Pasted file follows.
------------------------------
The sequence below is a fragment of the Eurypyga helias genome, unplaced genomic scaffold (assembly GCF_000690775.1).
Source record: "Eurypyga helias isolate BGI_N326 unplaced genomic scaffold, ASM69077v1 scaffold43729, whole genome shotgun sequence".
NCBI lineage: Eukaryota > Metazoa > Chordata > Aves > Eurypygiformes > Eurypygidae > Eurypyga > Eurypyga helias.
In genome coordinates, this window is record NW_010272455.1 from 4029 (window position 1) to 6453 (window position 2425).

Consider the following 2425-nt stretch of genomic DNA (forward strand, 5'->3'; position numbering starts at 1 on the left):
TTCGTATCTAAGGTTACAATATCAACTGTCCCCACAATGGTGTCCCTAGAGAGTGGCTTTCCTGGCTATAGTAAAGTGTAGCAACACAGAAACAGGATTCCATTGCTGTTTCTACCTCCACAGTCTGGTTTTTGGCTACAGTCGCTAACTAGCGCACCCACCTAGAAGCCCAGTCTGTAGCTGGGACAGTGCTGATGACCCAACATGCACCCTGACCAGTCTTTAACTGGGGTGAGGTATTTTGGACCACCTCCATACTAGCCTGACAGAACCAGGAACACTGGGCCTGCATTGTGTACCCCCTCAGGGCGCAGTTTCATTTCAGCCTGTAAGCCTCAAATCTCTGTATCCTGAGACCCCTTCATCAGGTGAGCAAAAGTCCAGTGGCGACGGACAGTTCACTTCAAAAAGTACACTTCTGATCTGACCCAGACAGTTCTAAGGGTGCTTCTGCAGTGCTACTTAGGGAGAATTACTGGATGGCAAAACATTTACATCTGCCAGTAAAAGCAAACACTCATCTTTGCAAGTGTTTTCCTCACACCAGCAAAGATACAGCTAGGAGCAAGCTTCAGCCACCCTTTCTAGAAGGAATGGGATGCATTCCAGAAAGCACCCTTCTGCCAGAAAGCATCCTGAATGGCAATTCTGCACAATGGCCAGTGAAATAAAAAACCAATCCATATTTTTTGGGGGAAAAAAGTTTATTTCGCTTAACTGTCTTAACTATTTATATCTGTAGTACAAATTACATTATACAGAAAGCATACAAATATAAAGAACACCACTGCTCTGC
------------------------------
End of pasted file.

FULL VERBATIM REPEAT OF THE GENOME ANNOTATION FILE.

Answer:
The sequence below is a fragment of the Eurypyga helias genome, unplaced genomic scaffold (assembly GCF_000690775.1).
Source record: "Eurypyga helias isolate BGI_N326 unplaced genomic scaffold, ASM69077v1 scaffold43729, whole genome shotgun sequence".
NCBI lineage: Eukaryota > Metazoa > Chordata > Aves > Eurypygiformes > Eurypygidae > Eurypyga > Eurypyga helias.
In genome coordinates, this window is record NW_010272455.1 from 4029 (window position 1) to 6453 (window position 2425).

Consider the following 2425-nt stretch of genomic DNA (forward strand, 5'->3'; position numbering starts at 1 on the left):
TTCGTATCTAAGGTTACAATATCAACTGTCCCCACAATGGTGTCCCTAGAGAGTGGCTTTCCTGGCTATAGTAAAGTGTAGCAACACAGAAACAGGATTCCATTGCTGTTTCTACCTCCACAGTCTGGTTTTTGGCTACAGTCGCTAACTAGCGCACCCACCTAGAAGCCCAGTCTGTAGCTGGGACAGTGCTGATGACCCAACATGCACCCTGACCAGTCTTTAACTGGGGTGAGGTATTTTGGACCACCTCCATACTAGCCTGACAGAACCAGGAACACTGGGCCTGCATTGTGTACCCCCTCAGGGCGCAGTTTCATTTCAGCCTGTAAGCCTCAAATCTCTGTATCCTGAGACCCCTTCATCAGGTGAGCAAAAGTCCAGTGGCGACGGACAGTTCACTTCAAAAAGTACACTTCTGATCTGACCCAGACAGTTCTAAGGGTGCTTCTGCAGTGCTACTTAGGGAGAATTACTGGATGGCAAAACATTTACATCTGCCAGTAAAAGCAAACACTCATCTTTGCAAGTGTTTTCCTCACACCAGCAAAGATACAGCTAGGAGCAAGCTTCAGCCACCCTTTCTAGAAGGAATGGGATGCATTCCAGAAAGCACCCTTCTGCCAGAAAGCATCCTGAATGGCAATTCTGCACAATGGCCAGTGAAATAAAAAACCAATCCATATTTTTTGGGGGAAAAAAGTTTATTTCGCTTAACTGTCTTAACTATTTATATCTGTAGTACAAATTACATTATACAGAAAGCATACAAATATAAAGAACACCACTGCTCTGC